2.The Baby Ruth candy bar was named after baseball player Babe Ruth. TRUE OR FALSE?
3. How many stars are there in the Paramount movie studio logo?

1.Andrew Jackson
2. False. The Baby Ruth candy bar was actually named after Grover Cleveland's baby daughter, Ruth.
3. 22


This is a trivia game with an interesting twist to get across your teaching about greed.
Announce to the teens that tonight you will pit the girls against the guys and see who is better at knowledge about the United States. Pick questions from the Rand-McNally Almanac - questions such as state's capitals or nicknames. Both teams will start the game with 1000 points. Each question right is worth 100 points, but getting the question right means you can either get the 100 points or take away 100 points from the other team. If your team gets two questions right in a row you automatically get to take 10 extra points from the other team.

Ask ten questions total, with the last question being worth 250 points. After you announce the winner ask the teens these questions: Did you like the idea of taking away points as well as getting them? Wasn't there a measure of revenge in your motives? Did it get you angry? Did the other team seem greedy?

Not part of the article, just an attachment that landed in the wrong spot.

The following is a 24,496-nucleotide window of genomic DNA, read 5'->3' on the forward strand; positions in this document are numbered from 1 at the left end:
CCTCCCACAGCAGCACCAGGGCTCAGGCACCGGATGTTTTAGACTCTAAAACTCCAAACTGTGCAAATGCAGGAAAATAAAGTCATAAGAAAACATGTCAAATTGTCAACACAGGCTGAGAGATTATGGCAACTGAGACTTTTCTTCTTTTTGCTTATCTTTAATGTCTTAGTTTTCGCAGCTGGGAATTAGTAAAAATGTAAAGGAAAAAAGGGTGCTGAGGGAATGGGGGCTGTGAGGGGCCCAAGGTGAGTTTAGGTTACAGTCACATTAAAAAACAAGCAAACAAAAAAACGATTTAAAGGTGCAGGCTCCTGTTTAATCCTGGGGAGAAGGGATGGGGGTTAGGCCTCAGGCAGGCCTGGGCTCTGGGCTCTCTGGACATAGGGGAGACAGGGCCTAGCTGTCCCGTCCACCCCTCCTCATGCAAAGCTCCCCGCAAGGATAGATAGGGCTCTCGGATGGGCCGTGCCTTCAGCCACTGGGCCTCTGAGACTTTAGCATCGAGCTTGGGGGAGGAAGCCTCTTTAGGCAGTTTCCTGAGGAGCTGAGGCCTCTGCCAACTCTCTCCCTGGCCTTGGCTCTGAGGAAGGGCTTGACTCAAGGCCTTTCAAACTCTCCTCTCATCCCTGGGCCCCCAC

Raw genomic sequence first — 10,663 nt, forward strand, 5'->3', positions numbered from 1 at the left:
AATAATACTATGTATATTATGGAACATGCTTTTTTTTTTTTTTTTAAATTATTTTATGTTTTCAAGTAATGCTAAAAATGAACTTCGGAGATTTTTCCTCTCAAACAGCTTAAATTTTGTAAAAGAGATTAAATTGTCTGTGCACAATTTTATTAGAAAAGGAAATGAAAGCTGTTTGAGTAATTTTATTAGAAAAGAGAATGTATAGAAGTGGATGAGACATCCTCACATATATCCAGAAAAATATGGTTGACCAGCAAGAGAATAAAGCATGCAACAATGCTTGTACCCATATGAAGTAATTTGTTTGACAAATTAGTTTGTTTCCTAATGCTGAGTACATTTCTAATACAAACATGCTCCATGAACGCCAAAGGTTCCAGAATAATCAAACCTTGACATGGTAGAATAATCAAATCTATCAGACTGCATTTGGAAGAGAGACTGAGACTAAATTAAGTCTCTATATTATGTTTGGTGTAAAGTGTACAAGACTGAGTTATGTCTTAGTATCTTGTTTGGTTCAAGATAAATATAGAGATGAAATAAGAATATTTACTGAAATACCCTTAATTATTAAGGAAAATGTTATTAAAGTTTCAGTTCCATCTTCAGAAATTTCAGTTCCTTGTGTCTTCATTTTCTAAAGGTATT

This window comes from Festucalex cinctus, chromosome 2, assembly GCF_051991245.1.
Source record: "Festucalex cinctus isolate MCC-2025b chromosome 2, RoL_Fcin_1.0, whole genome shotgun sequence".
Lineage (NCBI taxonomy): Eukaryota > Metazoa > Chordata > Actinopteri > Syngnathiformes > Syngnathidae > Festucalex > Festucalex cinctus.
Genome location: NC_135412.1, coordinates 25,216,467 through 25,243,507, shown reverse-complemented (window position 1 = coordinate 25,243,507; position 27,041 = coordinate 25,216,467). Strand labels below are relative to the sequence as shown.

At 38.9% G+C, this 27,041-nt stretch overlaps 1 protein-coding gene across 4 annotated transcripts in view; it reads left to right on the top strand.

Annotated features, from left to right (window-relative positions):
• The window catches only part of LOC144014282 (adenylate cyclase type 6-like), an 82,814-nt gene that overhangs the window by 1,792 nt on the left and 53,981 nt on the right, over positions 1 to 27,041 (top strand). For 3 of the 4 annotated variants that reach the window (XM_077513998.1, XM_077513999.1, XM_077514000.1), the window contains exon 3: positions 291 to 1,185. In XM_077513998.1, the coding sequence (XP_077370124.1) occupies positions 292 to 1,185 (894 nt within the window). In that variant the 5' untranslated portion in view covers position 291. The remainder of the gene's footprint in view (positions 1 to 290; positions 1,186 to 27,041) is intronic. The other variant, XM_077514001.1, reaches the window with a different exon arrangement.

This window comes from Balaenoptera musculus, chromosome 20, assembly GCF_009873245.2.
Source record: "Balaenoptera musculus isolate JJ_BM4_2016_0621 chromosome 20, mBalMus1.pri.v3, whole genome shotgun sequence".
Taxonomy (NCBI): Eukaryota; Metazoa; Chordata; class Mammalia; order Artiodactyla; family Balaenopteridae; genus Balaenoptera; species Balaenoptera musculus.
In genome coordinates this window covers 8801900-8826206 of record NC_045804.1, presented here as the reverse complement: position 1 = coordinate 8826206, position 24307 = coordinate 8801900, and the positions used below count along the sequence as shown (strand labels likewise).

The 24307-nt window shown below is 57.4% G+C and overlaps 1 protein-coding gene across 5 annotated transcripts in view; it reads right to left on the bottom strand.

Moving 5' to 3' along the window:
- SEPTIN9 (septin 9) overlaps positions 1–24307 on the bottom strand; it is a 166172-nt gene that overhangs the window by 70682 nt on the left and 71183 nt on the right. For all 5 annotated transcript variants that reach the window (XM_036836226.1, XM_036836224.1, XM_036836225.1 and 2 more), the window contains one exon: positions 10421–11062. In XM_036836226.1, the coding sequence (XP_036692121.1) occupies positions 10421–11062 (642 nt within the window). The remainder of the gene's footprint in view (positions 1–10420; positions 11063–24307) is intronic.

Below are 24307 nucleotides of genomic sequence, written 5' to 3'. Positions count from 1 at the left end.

Start the study on selfishness in these passages:

Psalm 119:36, Eccles. 1:8, Eccles. 5:10, 2 Tim. 3:2. See what God's directives are in 1 Peter 5:2.


1. Earth, obviously, has one satellite, the moon. Tell me which planet in the solar system has the most satellites: 18.


2. In 1993 the largest doughnut was made in Utica NY. How many feet in diameter did it measure. I'll give credit to the team that comes the closest.

(16 feet)

3. The wettest state in the U.S. has an average rainfall of 56 inches. Which of these states is it?


4. Let's say a tortoise and a snail had a one mile race. The tortoise, obviously, would win. But here's the question: In the time it would take the snail to travel one mile, how many miles would the tortoise have covered?
Choose one of the following:

4 miles
14 miles
(54 miles)

5. In July of 1991 the largest lake trout ever caught was snagged by Rodney Harback of Canada. The weight of the fish confirmed his world record. Which of these weights is correct?

40 lb. 8 oz
(66 lb. 8 oz)
166 lb. 8 oz